This mindset and fear has led to an increasing number of hate crimes against mosques. On November 12, a Muslim man was punched in the face and racially taunted as he left a prayer service at a mosque in Wallsend, Newcastle. The same mosque was targeted again a week later on November 19, when a pig’s head was thrown at the entrance. On November 17, vandals threw white paint on the entrance of a local mosque in Perth. The Masjid Ibrahim Islamic Mosque in Perth was also targeted on November 24, when pig remains were thrown at it. Finally, on December 4, vandals attacked a proposed mosque site in Sydney, targeting the electrical system and causing an estimated $50,000 worth of damage. Anti-Muslim groups had previously targeted this proposed mosque site, covering it with anti-Islam stickers and vandalizing the building several times since the project was announced in July. 

According to the Newcastle Muslim Association spokeswoman, there has been a heightened level of verbal abuse towards Muslims in the past months. A police official confirmed that they were investigating these strings of vandalism, but also online racist activity. Muslim leaders have claimed that since the new, intensified security laws were introduced, there has been an increase in attacks against Muslims. They report that in December alone there have been between 5 and 7 attacks per day against Muslims in Sydney. 

With this level of anti-Islamic sentiment already existing in Australia, the Muslim community has announced that they believe the hostage-taking at Martin Place in Sydney on December 15 will serve to further intensify the strong anti-Islamic feelings. Prominent Muslim community leaders have begun bracing for a backlash against the Muslim community, warning Muslims to head straight home after work, school, and prayers. In one response to the siege, a group of anti-Islamic nationalists briefly gathered in front of the Martin Place Memorial before being removed after a minor altercation. According to the Party for Freedom chair, Nick Folkes, the protesters were “calling on the government to end multiculturalism, and end Muslim immigration”. Folkes claimed that the party was not racist, but with to build a “patriotic Australian political party”. They also plan on carrying out further protests in areas where councils are considering building mosques.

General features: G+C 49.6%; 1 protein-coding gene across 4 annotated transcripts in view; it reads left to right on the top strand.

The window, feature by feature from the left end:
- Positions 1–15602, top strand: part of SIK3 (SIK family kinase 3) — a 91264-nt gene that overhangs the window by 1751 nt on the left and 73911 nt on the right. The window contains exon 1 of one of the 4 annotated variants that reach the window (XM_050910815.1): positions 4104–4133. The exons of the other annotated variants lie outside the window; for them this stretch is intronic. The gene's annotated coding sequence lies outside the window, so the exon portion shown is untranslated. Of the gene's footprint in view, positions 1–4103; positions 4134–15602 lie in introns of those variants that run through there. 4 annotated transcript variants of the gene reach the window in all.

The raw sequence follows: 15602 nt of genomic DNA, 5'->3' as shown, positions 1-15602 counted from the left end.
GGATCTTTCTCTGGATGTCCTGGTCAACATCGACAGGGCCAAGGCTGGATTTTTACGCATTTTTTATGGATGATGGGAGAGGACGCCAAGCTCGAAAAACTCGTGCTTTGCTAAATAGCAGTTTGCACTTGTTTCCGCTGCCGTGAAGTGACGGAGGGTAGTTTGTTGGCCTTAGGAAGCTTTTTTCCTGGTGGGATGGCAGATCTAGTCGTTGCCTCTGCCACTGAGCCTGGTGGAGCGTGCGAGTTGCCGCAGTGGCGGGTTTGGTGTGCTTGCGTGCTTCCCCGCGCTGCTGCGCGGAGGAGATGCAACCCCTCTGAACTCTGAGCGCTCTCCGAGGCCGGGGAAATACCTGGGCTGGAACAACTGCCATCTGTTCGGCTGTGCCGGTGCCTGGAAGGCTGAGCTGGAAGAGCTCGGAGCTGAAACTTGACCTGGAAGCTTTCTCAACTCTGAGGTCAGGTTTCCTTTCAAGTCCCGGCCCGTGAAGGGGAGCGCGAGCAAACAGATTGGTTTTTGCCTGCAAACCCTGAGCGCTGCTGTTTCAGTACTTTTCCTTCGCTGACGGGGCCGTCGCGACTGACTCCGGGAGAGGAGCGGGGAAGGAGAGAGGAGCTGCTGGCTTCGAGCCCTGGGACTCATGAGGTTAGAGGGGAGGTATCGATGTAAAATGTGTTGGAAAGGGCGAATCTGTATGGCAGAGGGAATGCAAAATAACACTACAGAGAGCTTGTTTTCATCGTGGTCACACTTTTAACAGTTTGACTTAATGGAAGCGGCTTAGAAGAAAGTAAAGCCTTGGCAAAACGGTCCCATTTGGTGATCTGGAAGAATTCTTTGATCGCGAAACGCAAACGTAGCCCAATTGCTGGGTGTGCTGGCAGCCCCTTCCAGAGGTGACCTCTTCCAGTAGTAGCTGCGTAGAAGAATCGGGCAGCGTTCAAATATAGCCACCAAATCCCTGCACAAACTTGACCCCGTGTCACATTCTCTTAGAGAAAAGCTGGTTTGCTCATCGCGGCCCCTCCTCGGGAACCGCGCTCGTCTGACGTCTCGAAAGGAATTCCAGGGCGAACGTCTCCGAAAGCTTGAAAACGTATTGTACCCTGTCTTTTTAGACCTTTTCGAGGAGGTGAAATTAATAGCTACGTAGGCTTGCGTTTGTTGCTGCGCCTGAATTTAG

Sydney police have also confirmed the surge in anti-Muslim sentiment and announced that they have been responding to an increased number of hate crimes aimed at the Muslim community since the siege. On December 16, at least one man was charged with making a threatening phone call to a mosque in Auburn. According to the Australian Muslim Women’s Association president, there has been an increase of hate messages posted on social media and have been mailed to various Muslim organizations around Australia. 

As Islamic terrorist attacks become more widespread and effects of Islamic radicalization can be publicly seen, it is likely that the authorities and general population will continue their hard-line behavior towards the radical community. The increasing Islamophobia among many Australian citizens is also likely to further divide the country along racial and religious lines.